The Oregon Department of Environmental Quality (DEQ) denied the Clean Water Act Section 401 permit on May 6, 2019. This January, anticipating another permit denial, Jordan Cove LNG withdrew its Removal-Fill application from the Oregon Department of State Lands (DSL). Just last night, the Department of Land Conservation and Development (DLCD) denied the Coastal Zone Management Act permit for Jordan Cove. DLCD asserted that the Jordan Cove LNG project cannot move forward without critical State permits, even if Jordan Cove LNG is approved by FERC.
Jordan Cove LNG still has not re-applied for a DEQ clean water act permit. In a recent letter from Oregon DEQ to FERC, the state agency noted that it is unprecedented for FERC to make a decision on this type of large-scale project without re-applying for the denied 401 Clean Water Act permit, stating: “ODEQ is not aware of any FERC precedent where it has acted on a license for a LNG facility or a certificate of public convenience and necessity for an interstate natural gas pipeline before the applicant applied for water quality certification under section 401 of the federal Clean Water Act.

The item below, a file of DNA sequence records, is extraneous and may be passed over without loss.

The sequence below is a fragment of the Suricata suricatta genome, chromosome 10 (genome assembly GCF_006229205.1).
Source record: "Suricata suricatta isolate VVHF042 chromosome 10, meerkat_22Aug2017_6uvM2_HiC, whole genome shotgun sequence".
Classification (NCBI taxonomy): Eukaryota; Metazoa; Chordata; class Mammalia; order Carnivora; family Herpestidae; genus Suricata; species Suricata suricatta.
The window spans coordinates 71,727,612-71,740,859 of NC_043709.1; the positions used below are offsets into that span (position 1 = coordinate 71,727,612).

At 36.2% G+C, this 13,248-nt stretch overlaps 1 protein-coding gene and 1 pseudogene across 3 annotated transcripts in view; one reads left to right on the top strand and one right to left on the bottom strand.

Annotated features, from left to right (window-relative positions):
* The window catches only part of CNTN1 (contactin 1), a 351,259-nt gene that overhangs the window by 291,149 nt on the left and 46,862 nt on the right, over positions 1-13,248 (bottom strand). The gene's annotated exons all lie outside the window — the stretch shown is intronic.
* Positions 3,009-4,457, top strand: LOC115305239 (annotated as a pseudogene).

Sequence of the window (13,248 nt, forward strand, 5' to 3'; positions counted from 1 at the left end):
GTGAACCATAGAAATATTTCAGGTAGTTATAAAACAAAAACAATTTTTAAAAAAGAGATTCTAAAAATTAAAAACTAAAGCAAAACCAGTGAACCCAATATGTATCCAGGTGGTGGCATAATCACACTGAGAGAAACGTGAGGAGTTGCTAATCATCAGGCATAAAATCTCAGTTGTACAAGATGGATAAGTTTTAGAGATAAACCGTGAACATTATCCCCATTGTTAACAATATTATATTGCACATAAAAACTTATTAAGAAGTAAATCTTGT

“Federal law is clear: Oregon’s objections under the Coastal Zone Management Act and Clean Water Act mean that FERC cannot approve this project,” said Nathan Matthews, senior attorney with Sierra Club. “FERC does not get to second-guess or overrule Oregon on these matters. Jordan Cove has not provided and cannot provide information showing that the project will comply with Oregon and federal law. Rather than leave this application open waiting for additional information that will never come, FERC should deny the application outright, just as FERC did four years ago.”
In 2016, FERC also denied Jordan Cove LNG because the project was not in the public interest and because the company failed to provide the necessary information. Similarly, FERC Chairman McNamee voted “nay” on Jordan Cove LNG today because he still needed more information about the project.
“The Klamath Tribes hopes FERC will act swiftly to deny this project that would harm the cultural and natural resources that are vital to our people and that we reserved to be protected through our treaty,” said Chairman of the Klamath Tribes Don Gentry. “This project is not viable. We are committed to protecting our interests, as we have for time immemorial. Pembina should leave our communities alone by pulling out of this project entirely.”
Over 40,000 people sent comments to FERC opposing Jordan Cove LNG, and hundreds showed up in opposition at public hearings in Coos, Douglas, Jackson, and Klamath counties last summer.